20 - 26 June , 2001
By Miriam Dunn
Steps should be taken to at least ensure the customs department is kept open with a skeleton staff on full days during the summer months, to enable industry to operate competitively, the secretary general of the Federation of Industry, Edwin Calleja, said yesterday.
The issue of whether the half-day practice in government departments can be retained in an ever-growing competitive, global market has long been a sore point in the business world. And observers have also questioned whether the unions are concerned about annoying their members, when voicing support for the retention of half-days, rather than genuinely being against the principle of doing away with the practice.
Mr Calleja stressed that business operators were not calling for the complete eradication of half days in government departments, rather that sufficient human resources should be made available to provide certain services that are deemed essential.
"For example, at the customs department, entrepreneurs are having to pay extra to release merchandise urgently, such as samples or machinery parts, just because the goods arrive on a summer afternoon," he said. "The federations viewpoint is that taking into account the vital role played by a customs department on a small island like Malta, the current set-up needs to be reconsidered."
Mr Calleja admitted that although industry has been pushing for change on this front for a number of years, no one seems to want to tackle the issue, including those appointed at a ministerial level.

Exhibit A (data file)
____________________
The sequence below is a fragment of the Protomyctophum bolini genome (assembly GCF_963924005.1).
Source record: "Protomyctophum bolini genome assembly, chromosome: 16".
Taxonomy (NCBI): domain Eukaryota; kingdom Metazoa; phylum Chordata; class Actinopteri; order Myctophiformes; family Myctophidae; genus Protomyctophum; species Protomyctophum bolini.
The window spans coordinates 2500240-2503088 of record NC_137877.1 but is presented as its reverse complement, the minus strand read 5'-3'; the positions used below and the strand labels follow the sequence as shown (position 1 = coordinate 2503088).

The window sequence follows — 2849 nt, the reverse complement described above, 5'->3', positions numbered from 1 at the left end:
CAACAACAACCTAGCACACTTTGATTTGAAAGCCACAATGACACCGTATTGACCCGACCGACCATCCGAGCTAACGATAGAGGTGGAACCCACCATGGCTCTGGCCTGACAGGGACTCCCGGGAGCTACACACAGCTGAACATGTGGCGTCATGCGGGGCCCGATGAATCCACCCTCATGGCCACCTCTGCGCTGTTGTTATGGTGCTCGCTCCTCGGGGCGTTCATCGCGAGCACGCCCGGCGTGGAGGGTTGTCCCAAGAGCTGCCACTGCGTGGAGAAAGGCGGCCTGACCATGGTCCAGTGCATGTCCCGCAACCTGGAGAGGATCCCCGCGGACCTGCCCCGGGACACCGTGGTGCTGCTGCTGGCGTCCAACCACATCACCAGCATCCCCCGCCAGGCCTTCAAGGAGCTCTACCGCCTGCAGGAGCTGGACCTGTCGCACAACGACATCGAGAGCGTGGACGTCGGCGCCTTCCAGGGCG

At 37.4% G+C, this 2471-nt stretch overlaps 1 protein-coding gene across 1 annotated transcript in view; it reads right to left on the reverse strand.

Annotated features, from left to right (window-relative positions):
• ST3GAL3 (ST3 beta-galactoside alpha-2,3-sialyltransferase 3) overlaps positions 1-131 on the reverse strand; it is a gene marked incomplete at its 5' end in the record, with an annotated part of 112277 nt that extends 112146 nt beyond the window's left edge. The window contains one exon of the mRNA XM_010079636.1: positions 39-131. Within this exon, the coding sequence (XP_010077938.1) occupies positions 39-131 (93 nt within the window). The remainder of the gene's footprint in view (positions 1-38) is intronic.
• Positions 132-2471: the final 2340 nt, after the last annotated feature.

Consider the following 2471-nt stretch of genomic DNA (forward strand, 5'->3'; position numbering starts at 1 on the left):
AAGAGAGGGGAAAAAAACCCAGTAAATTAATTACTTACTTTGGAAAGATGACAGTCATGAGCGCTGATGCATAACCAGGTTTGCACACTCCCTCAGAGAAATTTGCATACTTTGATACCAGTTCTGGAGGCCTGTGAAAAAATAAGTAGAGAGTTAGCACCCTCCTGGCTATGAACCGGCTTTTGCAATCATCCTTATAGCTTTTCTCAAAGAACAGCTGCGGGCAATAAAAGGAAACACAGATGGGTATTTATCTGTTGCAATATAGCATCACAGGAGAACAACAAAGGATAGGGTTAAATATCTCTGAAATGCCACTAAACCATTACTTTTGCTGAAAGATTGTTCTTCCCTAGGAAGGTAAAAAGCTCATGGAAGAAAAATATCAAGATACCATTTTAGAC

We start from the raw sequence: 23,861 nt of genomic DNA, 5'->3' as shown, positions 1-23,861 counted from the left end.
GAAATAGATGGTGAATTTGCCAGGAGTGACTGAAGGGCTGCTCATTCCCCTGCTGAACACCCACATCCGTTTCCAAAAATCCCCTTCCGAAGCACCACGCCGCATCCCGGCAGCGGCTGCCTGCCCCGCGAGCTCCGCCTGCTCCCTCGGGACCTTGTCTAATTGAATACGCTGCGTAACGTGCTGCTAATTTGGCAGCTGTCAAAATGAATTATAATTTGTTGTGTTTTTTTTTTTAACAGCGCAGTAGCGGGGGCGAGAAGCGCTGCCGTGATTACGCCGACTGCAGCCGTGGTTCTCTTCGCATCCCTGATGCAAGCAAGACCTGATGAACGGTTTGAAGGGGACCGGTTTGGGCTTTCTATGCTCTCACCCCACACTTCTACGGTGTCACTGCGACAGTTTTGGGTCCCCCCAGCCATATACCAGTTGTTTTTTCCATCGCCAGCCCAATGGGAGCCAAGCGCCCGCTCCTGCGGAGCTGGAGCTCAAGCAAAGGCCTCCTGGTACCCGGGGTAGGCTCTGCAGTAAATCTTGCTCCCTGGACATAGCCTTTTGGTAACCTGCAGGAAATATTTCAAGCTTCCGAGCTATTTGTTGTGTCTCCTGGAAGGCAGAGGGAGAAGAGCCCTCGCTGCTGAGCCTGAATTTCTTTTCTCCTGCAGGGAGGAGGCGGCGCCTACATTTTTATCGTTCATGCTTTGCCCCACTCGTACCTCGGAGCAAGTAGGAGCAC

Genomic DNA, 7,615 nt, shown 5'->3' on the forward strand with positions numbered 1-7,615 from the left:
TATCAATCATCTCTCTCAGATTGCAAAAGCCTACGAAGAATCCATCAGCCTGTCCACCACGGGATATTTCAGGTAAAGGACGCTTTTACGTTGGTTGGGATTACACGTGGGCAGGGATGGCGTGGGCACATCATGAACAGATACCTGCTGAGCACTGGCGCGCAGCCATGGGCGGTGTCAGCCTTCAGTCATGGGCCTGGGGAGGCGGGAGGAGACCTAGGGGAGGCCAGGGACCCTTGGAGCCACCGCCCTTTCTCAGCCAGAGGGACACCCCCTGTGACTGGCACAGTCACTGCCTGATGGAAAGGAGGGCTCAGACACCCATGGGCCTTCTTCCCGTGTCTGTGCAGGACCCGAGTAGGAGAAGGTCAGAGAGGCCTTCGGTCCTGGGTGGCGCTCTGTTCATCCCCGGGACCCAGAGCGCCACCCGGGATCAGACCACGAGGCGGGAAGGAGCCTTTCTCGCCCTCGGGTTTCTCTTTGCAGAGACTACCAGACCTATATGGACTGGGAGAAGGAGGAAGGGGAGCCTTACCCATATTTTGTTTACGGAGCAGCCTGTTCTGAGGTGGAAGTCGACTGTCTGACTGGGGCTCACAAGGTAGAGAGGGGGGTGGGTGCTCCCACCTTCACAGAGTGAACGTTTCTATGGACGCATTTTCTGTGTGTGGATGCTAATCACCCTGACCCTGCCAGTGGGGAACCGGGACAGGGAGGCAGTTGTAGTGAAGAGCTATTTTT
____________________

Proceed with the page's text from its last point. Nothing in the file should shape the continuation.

"In the meantime, industry is already paying through the nose for overtime which customs workers are doing at other times, but finding a resistance from improving the situation during summer from certain people, which is far from satisfactory," he said.
Asked to comment, the secretary general of the Union Haddiema Maghqudin, Gejtu Vella, said the union was aware that changing market trends and the growing need for industry to be competitive needed to be taken into account when looking at working terms and conditions.
"In fact, although in principle we feel strongly about government employees retaining summer hours, there have been instances in the past where we have worked on negotiating a better deal for workers in departments where it has been decided that a service needs to be provided, and they have therefore had to change their working timetable," he said.
Asked whether he accepted that the notion of half days was now unrealistic as Malta works towards being competitive in a global market, Mr Vella said he believed efficiency and production stemmed from good management and ensuring workers gave their utmost, rather than solely the length of time spent at work.
"We should remember that the issue of half-days in the public
sector always comes up at the beginning of summer," he pointed
out. "I think most important is to identify the needs of a department
and the consumers difficulties rather than make sweeping statements
about what is required."